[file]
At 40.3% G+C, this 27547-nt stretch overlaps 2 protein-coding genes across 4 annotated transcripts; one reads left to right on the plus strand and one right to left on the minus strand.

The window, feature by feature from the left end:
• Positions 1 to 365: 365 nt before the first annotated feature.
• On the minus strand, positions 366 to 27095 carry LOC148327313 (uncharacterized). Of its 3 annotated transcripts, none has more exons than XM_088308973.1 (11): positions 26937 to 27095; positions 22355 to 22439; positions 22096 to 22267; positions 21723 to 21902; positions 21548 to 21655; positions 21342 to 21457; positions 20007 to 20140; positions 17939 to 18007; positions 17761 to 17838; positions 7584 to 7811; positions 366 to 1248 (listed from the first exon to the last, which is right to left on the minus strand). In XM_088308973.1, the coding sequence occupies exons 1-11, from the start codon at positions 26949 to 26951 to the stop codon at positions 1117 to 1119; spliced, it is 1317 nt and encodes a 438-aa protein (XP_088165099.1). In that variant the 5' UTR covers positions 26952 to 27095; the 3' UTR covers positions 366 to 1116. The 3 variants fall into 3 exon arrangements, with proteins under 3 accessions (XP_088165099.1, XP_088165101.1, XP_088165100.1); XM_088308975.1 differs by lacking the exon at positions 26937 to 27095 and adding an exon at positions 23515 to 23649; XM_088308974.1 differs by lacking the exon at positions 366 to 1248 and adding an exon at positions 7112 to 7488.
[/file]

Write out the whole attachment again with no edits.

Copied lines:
At 40.3% G+C, this 27547-nt stretch overlaps 2 protein-coding genes across 4 annotated transcripts; one reads left to right on the plus strand and one right to left on the minus strand.

The window, feature by feature from the left end:
• Positions 1 to 365: 365 nt before the first annotated feature.
• On the minus strand, positions 366 to 27095 carry LOC148327313 (uncharacterized). Of its 3 annotated transcripts, none has more exons than XM_088308973.1 (11): positions 26937 to 27095; positions 22355 to 22439; positions 22096 to 22267; positions 21723 to 21902; positions 21548 to 21655; positions 21342 to 21457; positions 20007 to 20140; positions 17939 to 18007; positions 17761 to 17838; positions 7584 to 7811; positions 366 to 1248 (listed from the first exon to the last, which is right to left on the minus strand). In XM_088308973.1, the coding sequence occupies exons 1-11, from the start codon at positions 26949 to 26951 to the stop codon at positions 1117 to 1119; spliced, it is 1317 nt and encodes a 438-aa protein (XP_088165099.1). In that variant the 5' UTR covers positions 26952 to 27095; the 3' UTR covers positions 366 to 1116. The 3 variants fall into 3 exon arrangements, with proteins under 3 accessions (XP_088165099.1, XP_088165101.1, XP_088165100.1); XM_088308975.1 differs by lacking the exon at positions 26937 to 27095 and adding an exon at positions 23515 to 23649; XM_088308974.1 differs by lacking the exon at positions 366 to 1248 and adding an exon at positions 7112 to 7488.